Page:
Though it unflinchingly addresses the weight of our burdens and difficulty this new normal presents, through the resilience of its production and uplifting nature of its composition, The Holding offers a reminder that we are not alone in our struggles.

Jana Harper is an associate professor of the practice at Vanderbilt University’s Department of Art. She has exhibited and curated work throughout the country.

OZ Arts Nashville is located at 6172 Cockrill Bend Circle.

Copper Lilliputian 25 by Rod Moorhead

Art of the Week

Among the small businesses that are adjusting to the new normal in Nashville and resuming business as part of the city’s second phase of reopening is Bennett Galleries, an art gallery and custom framing shop in Green Hills. Following a brief closure last month, it has returned to its regular hours and a full staff, giving patrons the chance to invest in unique pieces of art.

“COVID-19 has been a challenge for us as it has been for many small businesses,” the gallery said in a statement. “We were fortunate to be able to pay our entire staff while our doors were closed, and we took the down time to give the entire gallery and custom framing area a thorough cleaning… It was a tough couple of months, but art sales and custom framing projects have been steady since our re-open. We continue to remain compliant with the Phase 2 requirements for retail locations.”

That means Nashvillians can stop in and consider pieces like Rod Moorhead‘s Copper Lilliputian 25. The name of this 12-inch tall, pit-fired copper statue alludes to Lilliput, a fictional island in Johnathan Swift’s Gulliver’s Travels inhabited by diminutive people. Though small in stature, the piece’s material and composition are significant and it is one in a series of similar figures set in various poses.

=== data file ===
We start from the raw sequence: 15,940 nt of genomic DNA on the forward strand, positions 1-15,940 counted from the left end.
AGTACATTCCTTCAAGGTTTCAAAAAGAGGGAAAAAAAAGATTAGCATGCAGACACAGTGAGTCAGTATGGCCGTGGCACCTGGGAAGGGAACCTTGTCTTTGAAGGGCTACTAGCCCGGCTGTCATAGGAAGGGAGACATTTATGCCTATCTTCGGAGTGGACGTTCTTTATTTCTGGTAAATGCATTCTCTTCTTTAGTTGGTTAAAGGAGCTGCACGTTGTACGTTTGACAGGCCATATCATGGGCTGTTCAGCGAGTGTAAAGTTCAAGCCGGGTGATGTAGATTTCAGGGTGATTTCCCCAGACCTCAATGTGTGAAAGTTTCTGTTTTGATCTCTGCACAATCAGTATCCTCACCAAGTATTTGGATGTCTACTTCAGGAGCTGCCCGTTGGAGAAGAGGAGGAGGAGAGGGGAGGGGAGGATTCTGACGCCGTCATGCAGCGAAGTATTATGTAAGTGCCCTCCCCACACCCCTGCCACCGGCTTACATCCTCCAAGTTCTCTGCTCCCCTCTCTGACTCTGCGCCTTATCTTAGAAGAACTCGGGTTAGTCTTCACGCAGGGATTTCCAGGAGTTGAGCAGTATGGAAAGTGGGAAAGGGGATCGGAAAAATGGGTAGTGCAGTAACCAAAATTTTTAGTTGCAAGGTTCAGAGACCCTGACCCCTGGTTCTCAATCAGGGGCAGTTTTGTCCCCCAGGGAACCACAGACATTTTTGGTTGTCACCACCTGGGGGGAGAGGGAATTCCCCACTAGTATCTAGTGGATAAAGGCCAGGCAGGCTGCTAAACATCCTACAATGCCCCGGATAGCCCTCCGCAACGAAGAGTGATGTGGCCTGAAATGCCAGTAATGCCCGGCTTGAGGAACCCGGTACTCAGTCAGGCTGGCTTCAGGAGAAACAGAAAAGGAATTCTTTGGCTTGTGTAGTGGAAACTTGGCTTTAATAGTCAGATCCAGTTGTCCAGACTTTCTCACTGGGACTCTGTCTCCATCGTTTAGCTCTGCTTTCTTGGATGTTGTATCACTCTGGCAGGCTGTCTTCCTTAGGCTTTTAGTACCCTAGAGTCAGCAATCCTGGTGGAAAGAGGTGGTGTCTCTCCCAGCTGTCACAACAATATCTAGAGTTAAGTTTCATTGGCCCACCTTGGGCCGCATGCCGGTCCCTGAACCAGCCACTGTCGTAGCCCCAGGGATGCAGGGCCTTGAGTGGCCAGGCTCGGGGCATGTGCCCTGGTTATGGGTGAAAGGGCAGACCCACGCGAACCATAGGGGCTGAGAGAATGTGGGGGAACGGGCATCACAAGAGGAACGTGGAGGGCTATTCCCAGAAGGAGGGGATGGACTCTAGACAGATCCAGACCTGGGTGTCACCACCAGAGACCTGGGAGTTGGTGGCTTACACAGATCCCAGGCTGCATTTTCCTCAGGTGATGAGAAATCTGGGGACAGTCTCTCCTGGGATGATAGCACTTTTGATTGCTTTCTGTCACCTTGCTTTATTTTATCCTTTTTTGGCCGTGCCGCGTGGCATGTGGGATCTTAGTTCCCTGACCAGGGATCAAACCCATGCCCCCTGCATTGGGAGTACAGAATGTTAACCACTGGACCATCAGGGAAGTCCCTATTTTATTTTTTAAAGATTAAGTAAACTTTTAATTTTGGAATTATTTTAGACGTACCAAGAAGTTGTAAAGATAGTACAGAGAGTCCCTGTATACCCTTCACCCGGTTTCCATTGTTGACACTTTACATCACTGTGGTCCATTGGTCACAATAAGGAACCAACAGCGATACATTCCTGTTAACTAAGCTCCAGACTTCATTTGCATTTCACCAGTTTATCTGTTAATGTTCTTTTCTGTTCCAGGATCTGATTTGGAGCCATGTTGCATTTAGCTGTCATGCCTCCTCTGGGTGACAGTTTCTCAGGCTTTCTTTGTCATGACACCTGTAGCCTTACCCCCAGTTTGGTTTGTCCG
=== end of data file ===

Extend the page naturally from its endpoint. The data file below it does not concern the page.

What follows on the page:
Moorhead is a sculptor based in Mississippi, where his work is displayed in prominent public installations.

“Among his public commissions are Concerto, a seventeen foot bronze of a violinist and cellist which stands in front of the Gertrude Ford Center for the Performing Arts at the University of Mississippi, and a life-sized sculpture of James Meredith for the Civil Rights Memorial also at the University of Mississippi,” according to the gallery. “He has twice received Mississippi Arts Commission grants.”

Bennett Galleries is located at 2104 Crestmoor Road in Green Hills.

Basketball Bloom (Rawlings) by Brandon Donahue

Art of the Week

As many are hoping to prove in the face of a global pandemic and widespread civil unrest, beautiful things can emerge from whatever is encountered, given the right perspective and ingenuity.

Nashville’s David Lusk Gallery has assembled a group exhibition, “Tactile Response,” that is putting that hope into practice and setting an example for the rest of the world. It consists of work from six artists who have leveraged found material and a handcrafted approach. Materials transformed into pieces for the show range from reclaimed wood and steel to ceramic vases and crocheted yarn.

Featured artists include Maysey Craddock, Tim Crowder, Greely Myatt, Mary K. Van Gieson and Tad Lauritzen Wright. But the transformative beauty wrought by artistic ingenuity and applied skills is no more apparent in the show than through Brandon Donahue’s Basketball Bloom (Rawlings).

“Donahue collects repurposed everyday objects to create assemblages that break down the barriers between traditionally-defined high and low art forms,” explained the gallery in a release. “Comprised of found basketballs and shoelaces, Basketball Bloom (Rawlings) references the sacred geometry of a Mandala through materials loaded with communal history and shared experience.”

By arranging artfully dissected used basketballs into a spiritual bloom, Donahue has imbued the found objects with reverence in a way that should inspire us all to make the most of our surroundings. By elevating objects that are unique and worn with use, Basketball Bloom (Rawlings) may also provoke reflection about the power we impart on even the most everyday objects as we use them.